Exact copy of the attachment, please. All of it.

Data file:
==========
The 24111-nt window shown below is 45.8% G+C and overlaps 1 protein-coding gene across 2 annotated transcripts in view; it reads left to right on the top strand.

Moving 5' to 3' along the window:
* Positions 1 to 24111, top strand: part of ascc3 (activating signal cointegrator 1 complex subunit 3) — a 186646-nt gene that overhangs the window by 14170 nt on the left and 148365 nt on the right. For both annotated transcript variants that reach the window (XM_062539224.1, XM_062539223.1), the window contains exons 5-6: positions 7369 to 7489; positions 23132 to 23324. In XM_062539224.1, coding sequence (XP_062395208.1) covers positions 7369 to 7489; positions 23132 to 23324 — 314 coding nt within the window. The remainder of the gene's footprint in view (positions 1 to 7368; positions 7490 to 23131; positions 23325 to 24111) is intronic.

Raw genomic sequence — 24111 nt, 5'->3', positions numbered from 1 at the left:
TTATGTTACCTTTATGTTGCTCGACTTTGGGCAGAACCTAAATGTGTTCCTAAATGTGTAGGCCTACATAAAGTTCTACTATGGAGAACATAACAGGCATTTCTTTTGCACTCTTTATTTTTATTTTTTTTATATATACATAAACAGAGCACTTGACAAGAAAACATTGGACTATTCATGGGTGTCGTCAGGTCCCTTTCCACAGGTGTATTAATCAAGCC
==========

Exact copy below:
The 24111-nt window shown below is 45.8% G+C and overlaps 1 protein-coding gene across 2 annotated transcripts in view; it reads left to right on the top strand.

Moving 5' to 3' along the window:
* Positions 1 to 24111, top strand: part of ascc3 (activating signal cointegrator 1 complex subunit 3) — a 186646-nt gene that overhangs the window by 14170 nt on the left and 148365 nt on the right. For both annotated transcript variants that reach the window (XM_062539224.1, XM_062539223.1), the window contains exons 5-6: positions 7369 to 7489; positions 23132 to 23324. In XM_062539224.1, coding sequence (XP_062395208.1) covers positions 7369 to 7489; positions 23132 to 23324 — 314 coding nt within the window. The remainder of the gene's footprint in view (positions 1 to 7368; positions 7490 to 23131; positions 23325 to 24111) is intronic.

Raw genomic sequence — 24111 nt, 5'->3', positions numbered from 1 at the left:
TTATGTTACCTTTATGTTGCTCGACTTTGGGCAGAACCTAAATGTGTTCCTAAATGTGTAGGCCTACATAAAGTTCTACTATGGAGAACATAACAGGCATTTCTTTTGCACTCTTTATTTTTATTTTTTTTATATATACATAAACAGAGCACTTGACAAGAAAACATTGGACTATTCATGGGTGTCGTCAGGTCCCTTTCCACAGGTGTATTAATCAAGCC